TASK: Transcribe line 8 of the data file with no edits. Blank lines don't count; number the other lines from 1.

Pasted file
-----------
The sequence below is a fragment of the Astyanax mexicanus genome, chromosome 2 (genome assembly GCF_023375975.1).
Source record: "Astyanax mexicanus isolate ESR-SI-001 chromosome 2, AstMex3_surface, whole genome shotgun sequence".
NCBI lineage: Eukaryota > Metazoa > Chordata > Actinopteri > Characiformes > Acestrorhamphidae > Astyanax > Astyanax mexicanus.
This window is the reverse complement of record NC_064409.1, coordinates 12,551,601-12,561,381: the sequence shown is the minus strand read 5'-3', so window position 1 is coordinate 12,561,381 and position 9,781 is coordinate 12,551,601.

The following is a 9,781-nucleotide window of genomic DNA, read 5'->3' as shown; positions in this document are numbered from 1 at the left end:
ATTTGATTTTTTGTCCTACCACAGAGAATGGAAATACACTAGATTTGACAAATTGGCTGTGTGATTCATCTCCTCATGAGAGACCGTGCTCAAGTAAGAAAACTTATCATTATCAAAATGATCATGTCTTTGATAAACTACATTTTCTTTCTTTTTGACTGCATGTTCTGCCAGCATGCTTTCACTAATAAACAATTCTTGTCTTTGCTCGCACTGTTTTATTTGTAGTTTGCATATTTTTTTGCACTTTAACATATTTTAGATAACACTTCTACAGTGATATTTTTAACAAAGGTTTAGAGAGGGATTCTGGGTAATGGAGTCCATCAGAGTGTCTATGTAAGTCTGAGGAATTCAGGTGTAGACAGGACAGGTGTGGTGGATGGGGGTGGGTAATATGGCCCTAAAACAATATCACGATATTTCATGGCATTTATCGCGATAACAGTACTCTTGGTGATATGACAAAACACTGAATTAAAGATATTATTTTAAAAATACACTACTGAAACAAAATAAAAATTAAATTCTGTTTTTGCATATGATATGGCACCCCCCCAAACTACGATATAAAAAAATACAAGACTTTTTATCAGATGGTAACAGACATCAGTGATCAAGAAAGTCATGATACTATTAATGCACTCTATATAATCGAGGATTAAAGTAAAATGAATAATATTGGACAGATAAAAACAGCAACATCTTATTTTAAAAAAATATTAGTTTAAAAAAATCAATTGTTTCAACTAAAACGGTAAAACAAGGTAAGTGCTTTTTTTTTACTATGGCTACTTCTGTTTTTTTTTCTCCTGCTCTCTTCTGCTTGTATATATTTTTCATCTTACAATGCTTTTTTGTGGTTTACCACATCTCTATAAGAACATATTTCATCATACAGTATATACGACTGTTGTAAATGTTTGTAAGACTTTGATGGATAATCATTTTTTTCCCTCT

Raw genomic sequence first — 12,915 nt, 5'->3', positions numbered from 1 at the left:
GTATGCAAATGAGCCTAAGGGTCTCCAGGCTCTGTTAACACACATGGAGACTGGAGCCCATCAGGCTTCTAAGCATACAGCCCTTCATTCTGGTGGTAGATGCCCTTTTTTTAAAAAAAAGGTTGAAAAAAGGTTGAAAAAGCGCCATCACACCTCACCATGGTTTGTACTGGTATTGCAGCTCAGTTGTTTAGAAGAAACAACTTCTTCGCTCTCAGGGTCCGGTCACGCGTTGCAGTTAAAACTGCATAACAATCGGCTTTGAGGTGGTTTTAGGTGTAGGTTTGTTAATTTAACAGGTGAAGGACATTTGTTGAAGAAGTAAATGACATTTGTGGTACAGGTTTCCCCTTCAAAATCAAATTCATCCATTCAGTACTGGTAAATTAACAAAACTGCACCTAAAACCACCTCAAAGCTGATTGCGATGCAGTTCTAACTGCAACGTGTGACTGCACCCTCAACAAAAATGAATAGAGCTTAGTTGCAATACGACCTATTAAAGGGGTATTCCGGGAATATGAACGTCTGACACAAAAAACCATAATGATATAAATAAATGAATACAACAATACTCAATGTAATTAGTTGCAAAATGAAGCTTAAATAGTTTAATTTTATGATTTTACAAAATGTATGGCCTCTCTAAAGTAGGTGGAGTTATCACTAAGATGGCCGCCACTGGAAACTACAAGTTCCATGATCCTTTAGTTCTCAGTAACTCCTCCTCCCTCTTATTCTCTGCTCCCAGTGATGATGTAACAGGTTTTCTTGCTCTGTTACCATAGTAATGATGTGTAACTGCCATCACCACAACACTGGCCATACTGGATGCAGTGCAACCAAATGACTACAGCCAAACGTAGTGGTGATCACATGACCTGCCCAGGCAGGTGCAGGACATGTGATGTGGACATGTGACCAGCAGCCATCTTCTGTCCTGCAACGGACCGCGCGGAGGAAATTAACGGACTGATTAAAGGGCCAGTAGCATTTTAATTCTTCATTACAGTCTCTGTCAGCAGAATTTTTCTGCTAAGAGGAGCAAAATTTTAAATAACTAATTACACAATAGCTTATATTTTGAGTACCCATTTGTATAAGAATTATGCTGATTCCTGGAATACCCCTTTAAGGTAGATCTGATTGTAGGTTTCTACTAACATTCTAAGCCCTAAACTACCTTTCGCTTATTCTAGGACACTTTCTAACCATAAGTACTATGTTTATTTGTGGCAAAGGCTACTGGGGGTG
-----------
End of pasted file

GTATGCAAATGAGCCTAAGGGTCTCCAGGCTCTGTTAACACACATGGAGACTGGAGCCCATCAGGCTTCTAAGCATACAGCCCTTCATTCTGGTGGTAGATGCCCTTTTTTTAAAAAAAAGGTTGAAAAAAGGTTGAAAAAGCGCCATCACACCTCACCATGGTTTGTACTGGTATTGCAGCTCAGTTGTTTAGAAGAAACAACTTCTTCGCTCTCAGGGTCCGGTCACGCGTTGCAGTTAAAACTGCATAACAATCGGCTTTGAGGTGGTTTTAGGTGTAGGTTTGTTAATTTAACAGGTGAAGGACATTTGTTGAAGAAGTAAATGACATTTGTGGTACAGGTTTCCCCTTCAAAATCAAATTCATCCATTCAGTACTGGTAAATTAACAAAACTGCACCTAAAACCACCTCAAAGCTGATTGCGATGCAGTTCTAACTGCAACGTGTGACTGCACCCTCAACAAAAATGAATAGAGCTTAGTTGCAATACGACCTATTAAAGGGGTATTCCGGGAATATGAACGTCTGACACAAAAAACCATAATGATATAAATAAATGAATACAACAATACTCAATGTAATTAGTTGCAAAATGAAGCTTAAATAGTTTAATTTTATGATTTTACAAAATGTATGGCCTCTCTAAAGTAGGTGGAGTTATCACTAAGATGGCCGCCACTGGAAACTACAAGTTCCATGATCCTTTAGTTCTCAGTAACTCCTCCTCCCTCTTATTCTCTGCTCCCAGTGATGATGTAACAGGTTTTCTTGCTCTGTTACCATAGTAATGATGTGTAACTGCCATCACCACAACACTGGCCATACTGGATGCAGTGCAACCAAATGACTACAGCCAAACGTAGTGGTGATCACATGACCTGCCCAGGCAGGTGCAGGACATGTGATGTGGACATGTGACCAGCAGCCATCTTCTGTCCTGCAACGGACCGCGCGGAGGAAATTAACGGACTGATTAAAGGGCCAGTAGCATTTTAATTCTTCATTACAGTCTCTGTCAGCAGAATTTTTCTGCTAAGAGGAGCAAAATTTTAAATAACTAATTACACAATAGCTTATATTTTGAGTACCCATTTGTATAAGAATTATGCTGATTCCTGGAATACCCCTTTAAGGTAGATCTGATTGTAGGTTTCTACTAACATTCTAAGCCCTAAACTACCTTTCGCTTATTCTAGGACACTTTCTAACCATAAGTACTATGTTTATTTGTGGCAAAGGCTACTGGGGGTG